EXCLUSIVE by EWAN LAMB
Scottish Borders Council has abandoned the contract procurement process for a multi-million pound waste transfer station on the outskirts of Galashiels as "the curse" of Easter Langlee strikes again.
Not Just Sheep & Rugby does not know how much the local authority has spent on consultants and on inviting firms to bid for the £4.8 million job since they advertised the contract in early December last year.
But a so-called Non-Award Contract Notice, posted on a Scottish Government website, confirms that none of the companies who may also have spent valuable time and money on the paperwork will be getting the lucrative deal.
The notice says the contract has not been awarded because of "discontinuation of procedure". At this stage it is unclear whether a new procurement process will be started, but this latest setback in the council's efforts to solve its pressing refuse disposal issues follows the bizarre pre-election decision by its own members to refuse planning permission for the controversial project.
There was a good deal of surprise when SBC went out to tender before formal approval for the station on the Easter Langlee disposal site was secured.
An appeal against refusal or the identity of an alternative site would have to be made before the scheme could proceed, causing further problematic delays as landfill deadlines approach.
The waste transfer station, where Borders rubbish would be stored before being taken by road out of the region for disposal was the chosen solution in the wake of the disastrous collapse of the £80 million management contract with now bankrupt New Earth Solutions.
NES were meant to build a £21 million garbage treatment facility on exactly the same spot as the planned waste transfer station. SBC spent at least £2.4 million of taxpayers' cash on that venture before it collapsed in disarray in February 2015.
A two-year investigation via the Freedom of Information process has resulted in the council being ordered by the Scottish Information Commissioner to release reports they wanted to remain confidential. Those reports have yet to be released for public consumption.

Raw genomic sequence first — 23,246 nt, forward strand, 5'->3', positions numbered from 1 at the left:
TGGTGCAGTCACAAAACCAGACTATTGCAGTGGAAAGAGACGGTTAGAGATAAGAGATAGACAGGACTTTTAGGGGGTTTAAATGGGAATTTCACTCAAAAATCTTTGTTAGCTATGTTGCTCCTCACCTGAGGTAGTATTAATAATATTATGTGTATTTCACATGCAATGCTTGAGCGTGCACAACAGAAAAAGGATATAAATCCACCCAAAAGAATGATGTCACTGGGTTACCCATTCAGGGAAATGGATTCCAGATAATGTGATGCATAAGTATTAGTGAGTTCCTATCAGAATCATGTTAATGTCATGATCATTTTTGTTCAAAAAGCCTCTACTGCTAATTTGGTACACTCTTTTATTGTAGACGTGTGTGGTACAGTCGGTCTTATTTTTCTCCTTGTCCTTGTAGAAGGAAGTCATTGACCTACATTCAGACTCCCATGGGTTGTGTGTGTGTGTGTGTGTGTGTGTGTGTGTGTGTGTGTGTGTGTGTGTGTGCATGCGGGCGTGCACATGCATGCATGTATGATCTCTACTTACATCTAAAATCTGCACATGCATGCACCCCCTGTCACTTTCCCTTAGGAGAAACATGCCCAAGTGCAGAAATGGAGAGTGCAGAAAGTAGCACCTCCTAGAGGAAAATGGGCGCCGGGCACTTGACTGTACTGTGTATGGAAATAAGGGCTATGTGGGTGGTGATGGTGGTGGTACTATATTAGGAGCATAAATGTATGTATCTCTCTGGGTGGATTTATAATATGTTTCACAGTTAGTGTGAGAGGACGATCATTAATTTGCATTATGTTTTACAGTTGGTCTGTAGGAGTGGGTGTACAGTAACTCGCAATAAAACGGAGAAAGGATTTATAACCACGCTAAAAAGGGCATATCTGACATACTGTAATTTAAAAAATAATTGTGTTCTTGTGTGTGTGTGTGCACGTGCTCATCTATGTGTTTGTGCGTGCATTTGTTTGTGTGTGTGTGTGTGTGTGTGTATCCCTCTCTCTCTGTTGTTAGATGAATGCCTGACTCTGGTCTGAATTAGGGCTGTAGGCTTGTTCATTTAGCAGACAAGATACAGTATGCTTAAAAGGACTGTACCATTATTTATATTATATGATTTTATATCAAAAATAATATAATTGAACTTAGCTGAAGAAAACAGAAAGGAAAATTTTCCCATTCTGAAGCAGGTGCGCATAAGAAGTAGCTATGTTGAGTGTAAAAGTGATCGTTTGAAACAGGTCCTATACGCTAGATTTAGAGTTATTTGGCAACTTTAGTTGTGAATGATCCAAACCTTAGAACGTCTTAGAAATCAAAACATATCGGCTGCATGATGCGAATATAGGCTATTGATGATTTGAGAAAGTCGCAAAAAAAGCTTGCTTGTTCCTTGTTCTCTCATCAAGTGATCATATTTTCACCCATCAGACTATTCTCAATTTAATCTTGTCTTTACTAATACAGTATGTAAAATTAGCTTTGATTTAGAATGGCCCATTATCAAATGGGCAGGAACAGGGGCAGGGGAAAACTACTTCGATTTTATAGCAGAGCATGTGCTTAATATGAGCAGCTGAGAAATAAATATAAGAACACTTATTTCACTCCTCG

A damning report from the SIC showed SBC attempted to keep information under wraps on grounds of commercial confidentiality when in fact much of it concerned their own discussions and decision making.
Audit Scotland, the public spending "watchdog" which has refused calls for an inquiry into the New Earth Solutions debacle, was asked to comment on the SIC report and whether they condoned cover-ups.
In response, Audit Scotland say the information from former Commissioner Rosemary Agnew has been shared with SBC's external auditor.
"After full consideration of the content of the decision, they are content that the audit work previously completed by the external auditor of the council showed that the council followed a reasonable process in the procurement of the waste management contract.
"We believe the key judgement for the council was whether continuing with the contract would have seen even more public money lost. It is our opinion that the council came to a reasonable judgement in terminating the contract when it did".
It appears from this comment that Audit Scotland and external auditors KPMG have ignored the fact that when councillors signed the original contract with NES in 2011 and a varied version of the deal in 2012 the form of technology planned for installation at Easter Langlee was completely untried and untested.
That remains the case to this day with a plant using a similar system having to be closed down completely last year. And when the Borders contract was concluded the funding for the £21 million plant at Easter Langlee was not in place, and it had still not been sourced in 2015.
In what can best be described as a magnificent example of understatement Audit Scotland add: "We do not deny that a loss of £2.4 million is a poor outcome for the council".
However, SBC simply wrote off the loss and moved on. It was, in one critic's words "a spectacularly disastrous outcome for council taxpayers".
"As part of the 2016/17 annual audit of SBC we will be reviewing whether the council has identified any 'lessons learned' through their review of how the waste management contract was managed", adds Audit Scotland.
The "watchdog" then goes on to slap down claims that the SIC decision represented clear evidence of a deliberate cover up. According to Audit Scotland: "Although we do not agree with this view, we continue to encourage councils to be as open and transparent as possible with the information they hold".
That is not a practice which many have witnessed in SBC's case.